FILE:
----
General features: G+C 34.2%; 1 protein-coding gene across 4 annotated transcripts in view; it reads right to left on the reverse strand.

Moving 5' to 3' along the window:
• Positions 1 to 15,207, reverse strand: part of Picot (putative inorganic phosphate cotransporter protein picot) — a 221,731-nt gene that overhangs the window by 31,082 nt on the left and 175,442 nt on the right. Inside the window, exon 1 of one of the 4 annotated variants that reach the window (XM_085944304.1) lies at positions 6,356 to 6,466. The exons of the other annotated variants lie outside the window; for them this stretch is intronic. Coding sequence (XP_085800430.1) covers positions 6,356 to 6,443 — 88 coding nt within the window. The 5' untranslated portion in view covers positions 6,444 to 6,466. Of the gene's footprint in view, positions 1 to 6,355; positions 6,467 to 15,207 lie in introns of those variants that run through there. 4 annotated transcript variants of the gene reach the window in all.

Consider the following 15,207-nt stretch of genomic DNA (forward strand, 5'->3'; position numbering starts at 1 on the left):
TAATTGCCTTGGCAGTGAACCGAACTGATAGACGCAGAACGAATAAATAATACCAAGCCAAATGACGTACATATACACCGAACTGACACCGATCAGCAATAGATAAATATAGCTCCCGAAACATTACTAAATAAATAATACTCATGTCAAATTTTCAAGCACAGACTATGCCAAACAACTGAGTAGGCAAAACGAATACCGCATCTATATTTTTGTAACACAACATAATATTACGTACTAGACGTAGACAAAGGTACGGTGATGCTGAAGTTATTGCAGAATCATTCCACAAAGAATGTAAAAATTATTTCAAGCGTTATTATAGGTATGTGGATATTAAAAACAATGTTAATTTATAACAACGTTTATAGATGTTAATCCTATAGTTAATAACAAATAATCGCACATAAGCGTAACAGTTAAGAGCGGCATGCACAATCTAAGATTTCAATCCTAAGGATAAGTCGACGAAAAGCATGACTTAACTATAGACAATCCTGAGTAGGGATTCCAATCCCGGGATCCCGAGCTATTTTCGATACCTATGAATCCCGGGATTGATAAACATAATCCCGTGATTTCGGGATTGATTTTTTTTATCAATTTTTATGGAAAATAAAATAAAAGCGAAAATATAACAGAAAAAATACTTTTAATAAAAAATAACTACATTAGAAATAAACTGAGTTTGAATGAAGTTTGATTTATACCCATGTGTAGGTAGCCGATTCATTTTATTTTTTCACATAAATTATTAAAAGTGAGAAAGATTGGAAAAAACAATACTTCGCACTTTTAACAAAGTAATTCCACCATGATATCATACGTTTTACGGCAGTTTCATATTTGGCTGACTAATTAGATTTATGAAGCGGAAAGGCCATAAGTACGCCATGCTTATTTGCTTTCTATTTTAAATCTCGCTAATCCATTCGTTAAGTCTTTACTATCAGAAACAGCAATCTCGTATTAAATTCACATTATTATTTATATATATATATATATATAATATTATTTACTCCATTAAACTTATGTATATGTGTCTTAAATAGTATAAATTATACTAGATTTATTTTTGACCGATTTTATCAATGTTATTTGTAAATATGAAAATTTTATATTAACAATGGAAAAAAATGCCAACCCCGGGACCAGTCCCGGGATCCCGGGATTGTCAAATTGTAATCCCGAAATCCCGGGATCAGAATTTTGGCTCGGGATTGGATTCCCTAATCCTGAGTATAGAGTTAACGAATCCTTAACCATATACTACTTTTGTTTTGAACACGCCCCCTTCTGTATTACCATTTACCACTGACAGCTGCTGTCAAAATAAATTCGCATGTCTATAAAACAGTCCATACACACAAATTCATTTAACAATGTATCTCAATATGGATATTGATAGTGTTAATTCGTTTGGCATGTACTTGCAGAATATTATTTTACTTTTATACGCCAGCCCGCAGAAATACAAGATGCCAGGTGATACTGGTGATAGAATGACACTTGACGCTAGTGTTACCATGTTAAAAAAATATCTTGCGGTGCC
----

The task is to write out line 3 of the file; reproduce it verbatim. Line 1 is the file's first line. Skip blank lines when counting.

• Positions 1 to 15,207, reverse strand: part of Picot (putative inorganic phosphate cotransporter protein picot) — a 221,731-nt gene that overhangs the window by 31,082 nt on the left and 175,442 nt on the right. Inside the window, exon 1 of one of the 4 annotated variants that reach the window (XM_085944304.1) lies at positions 6,356 to 6,466. The exons of the other annotated variants lie outside the window; for them this stretch is intronic. Coding sequence (XP_085800430.1) covers positions 6,356 to 6,443 — 88 coding nt within the window. The 5' untranslated portion in view covers positions 6,444 to 6,466. Of the gene's footprint in view, positions 1 to 6,355; positions 6,467 to 15,207 lie in introns of those variants that run through there. 4 annotated transcript variants of the gene reach the window in all.